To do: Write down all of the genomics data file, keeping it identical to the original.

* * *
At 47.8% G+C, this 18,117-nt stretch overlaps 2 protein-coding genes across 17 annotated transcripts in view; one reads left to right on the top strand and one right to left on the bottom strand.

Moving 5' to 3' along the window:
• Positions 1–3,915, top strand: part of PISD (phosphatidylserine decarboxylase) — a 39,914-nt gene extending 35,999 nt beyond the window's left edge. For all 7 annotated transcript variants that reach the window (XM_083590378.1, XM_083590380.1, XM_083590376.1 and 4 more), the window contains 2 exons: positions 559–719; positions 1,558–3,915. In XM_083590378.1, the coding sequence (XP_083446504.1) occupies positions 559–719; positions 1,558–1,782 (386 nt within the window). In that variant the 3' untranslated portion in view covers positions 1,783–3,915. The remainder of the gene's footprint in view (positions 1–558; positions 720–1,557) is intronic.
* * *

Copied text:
At 47.8% G+C, this 18,117-nt stretch overlaps 2 protein-coding genes across 17 annotated transcripts in view; one reads left to right on the top strand and one right to left on the bottom strand.

Moving 5' to 3' along the window:
• Positions 1–3,915, top strand: part of PISD (phosphatidylserine decarboxylase) — a 39,914-nt gene extending 35,999 nt beyond the window's left edge. For all 7 annotated transcript variants that reach the window (XM_083590378.1, XM_083590380.1, XM_083590376.1 and 4 more), the window contains 2 exons: positions 559–719; positions 1,558–3,915. In XM_083590378.1, the coding sequence (XP_083446504.1) occupies positions 559–719; positions 1,558–1,782 (386 nt within the window). In that variant the 3' untranslated portion in view covers positions 1,783–3,915. The remainder of the gene's footprint in view (positions 1–558; positions 720–1,557) is intronic.